For the elite 5”10’ coursing the streets of New York, portfolio in hand, striding to castings for high-profile brands, the competition for contracts with names such as Yves Saint Laurent, Chanel or Miu Miu are fiercely contested and realistically within grasp by those signed to one of the dominating and internationally-recognised agencies. For the 5”7’ aimlessly wandering the Sydney metropolis, or for that matter, any other major city in which countless amounts of minor modeling agencies exist, a KFC contract is immensely appreciated and opportunity for castings is rarely presented. Every year, these smaller local agencies will agree to representation of hundreds of girls whose appearance places them in the line of incredibly mediocre work, as far as the modeling industry is concerned. These are girls whose cheekbones do not necessarily look as though they were carved with an angle grinder, whose thighs do not always separate at a 60 degree angle from one another and may well be considered slim by everyday standards and yet, are shunned by larger labels due to the fact that their clavicles do not have the definition and resemblance of a coat-hanger; the possibility exists that they may well actually fill out the clothes they are supposed to be displaying. These are the pretty girls who are bartered incessantly by naïve, doting relations and supportive friends to pursue modeling. Girls that have other jobs, dodgy portfolios, are asked to do a lot of unpaid work with the assurance of expanding said dodgy portfolios and once a year, get a $1000 contract for an insurance company, which ensures a fleeting notion of success and a solid rotation of Instagram uploads.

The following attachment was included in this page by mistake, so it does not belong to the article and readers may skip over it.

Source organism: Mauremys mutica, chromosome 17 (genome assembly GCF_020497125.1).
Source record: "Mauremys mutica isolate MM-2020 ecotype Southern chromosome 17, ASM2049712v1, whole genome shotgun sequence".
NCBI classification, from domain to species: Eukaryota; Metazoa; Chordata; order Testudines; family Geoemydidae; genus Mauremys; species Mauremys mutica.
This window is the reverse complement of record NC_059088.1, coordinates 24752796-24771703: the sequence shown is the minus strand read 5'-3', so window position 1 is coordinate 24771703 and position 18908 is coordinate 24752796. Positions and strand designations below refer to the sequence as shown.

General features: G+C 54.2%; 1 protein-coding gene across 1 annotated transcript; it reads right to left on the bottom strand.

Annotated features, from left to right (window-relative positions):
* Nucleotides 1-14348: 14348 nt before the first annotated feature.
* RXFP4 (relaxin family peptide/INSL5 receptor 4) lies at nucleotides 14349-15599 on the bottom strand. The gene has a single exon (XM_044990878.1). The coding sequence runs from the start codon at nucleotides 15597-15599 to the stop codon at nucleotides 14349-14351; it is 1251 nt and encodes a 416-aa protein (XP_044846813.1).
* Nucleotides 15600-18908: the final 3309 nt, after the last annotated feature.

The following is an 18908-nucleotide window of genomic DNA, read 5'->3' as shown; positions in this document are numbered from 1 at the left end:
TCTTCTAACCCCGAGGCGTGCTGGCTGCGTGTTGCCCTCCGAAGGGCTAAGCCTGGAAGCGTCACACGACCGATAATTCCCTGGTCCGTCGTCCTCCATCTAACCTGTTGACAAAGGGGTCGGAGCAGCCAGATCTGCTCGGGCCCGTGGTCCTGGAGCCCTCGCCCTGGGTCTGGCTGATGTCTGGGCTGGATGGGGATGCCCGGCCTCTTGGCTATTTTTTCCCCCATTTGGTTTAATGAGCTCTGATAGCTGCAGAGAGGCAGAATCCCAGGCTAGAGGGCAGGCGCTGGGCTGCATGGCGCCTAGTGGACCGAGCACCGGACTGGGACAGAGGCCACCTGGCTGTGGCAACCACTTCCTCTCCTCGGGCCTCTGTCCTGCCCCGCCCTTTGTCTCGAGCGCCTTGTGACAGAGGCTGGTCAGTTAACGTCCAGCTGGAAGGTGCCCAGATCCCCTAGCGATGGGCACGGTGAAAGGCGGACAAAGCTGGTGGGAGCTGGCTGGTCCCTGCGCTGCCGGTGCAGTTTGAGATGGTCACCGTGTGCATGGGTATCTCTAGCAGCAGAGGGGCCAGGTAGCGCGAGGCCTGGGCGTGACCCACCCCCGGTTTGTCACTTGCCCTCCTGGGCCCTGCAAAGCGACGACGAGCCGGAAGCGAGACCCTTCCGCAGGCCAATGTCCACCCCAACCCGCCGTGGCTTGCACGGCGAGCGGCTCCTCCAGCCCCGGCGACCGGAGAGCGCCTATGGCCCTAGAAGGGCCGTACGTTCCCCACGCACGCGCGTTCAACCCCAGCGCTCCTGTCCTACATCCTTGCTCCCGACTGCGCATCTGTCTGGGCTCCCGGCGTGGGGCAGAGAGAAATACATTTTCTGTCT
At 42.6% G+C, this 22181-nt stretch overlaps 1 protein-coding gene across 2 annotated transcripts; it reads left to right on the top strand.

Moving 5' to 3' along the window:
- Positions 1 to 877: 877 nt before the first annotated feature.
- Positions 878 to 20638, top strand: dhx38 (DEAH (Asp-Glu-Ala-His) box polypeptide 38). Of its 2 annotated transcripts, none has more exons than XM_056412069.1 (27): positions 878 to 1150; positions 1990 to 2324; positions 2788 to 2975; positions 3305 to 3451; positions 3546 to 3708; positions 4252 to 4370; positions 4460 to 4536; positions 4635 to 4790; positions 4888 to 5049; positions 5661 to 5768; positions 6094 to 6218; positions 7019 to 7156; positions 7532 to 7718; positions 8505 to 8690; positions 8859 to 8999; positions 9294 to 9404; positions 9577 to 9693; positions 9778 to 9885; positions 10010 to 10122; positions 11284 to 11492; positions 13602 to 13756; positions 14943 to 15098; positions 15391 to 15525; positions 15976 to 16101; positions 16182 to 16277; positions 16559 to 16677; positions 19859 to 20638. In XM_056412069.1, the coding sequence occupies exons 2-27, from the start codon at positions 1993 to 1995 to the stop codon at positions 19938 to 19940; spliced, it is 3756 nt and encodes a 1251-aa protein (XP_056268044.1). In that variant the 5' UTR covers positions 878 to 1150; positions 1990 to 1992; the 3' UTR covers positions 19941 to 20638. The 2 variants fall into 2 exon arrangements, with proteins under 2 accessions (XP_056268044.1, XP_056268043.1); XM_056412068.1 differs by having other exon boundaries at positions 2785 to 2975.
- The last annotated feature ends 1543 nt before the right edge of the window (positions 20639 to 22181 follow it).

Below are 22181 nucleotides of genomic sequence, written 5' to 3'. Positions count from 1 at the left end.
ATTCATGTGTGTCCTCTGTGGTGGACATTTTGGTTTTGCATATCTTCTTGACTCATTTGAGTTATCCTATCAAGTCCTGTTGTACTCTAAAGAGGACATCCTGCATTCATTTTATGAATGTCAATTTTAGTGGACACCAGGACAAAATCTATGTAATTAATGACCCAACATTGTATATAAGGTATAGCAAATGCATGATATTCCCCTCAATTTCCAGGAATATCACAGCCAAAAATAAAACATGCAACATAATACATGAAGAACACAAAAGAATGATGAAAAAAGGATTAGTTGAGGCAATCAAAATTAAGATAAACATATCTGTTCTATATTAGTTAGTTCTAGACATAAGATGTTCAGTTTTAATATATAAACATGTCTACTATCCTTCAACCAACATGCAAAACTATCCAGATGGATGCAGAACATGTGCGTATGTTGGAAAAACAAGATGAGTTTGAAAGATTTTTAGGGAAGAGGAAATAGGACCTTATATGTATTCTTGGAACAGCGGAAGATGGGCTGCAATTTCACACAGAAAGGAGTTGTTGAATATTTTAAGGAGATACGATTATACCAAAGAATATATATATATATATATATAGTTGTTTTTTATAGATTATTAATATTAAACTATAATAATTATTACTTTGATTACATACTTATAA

The annual Sydney Hair Expo is a primary example of the processes of this modeling hierarchy played out locally whereby hairdressing companies will seek out two categories of models to employ, the first being a local select chosen from one of the four leading agencies of Sydney; Chadwick’s, Vivien’s, Priscilla’s and Chic for the couture showcase. The second being a group of whoever-the-fuck that are treated in a particularly lovely fashion due to the reality that neither their contracts nor agencies have any stipulation over the dramatic changing of the model’s hairstyle; this fact is exploited and it is incredibly easy to find yourself parting with ten inches and a head of fire-engine red hair for the week-long period of preparation leading up to the event.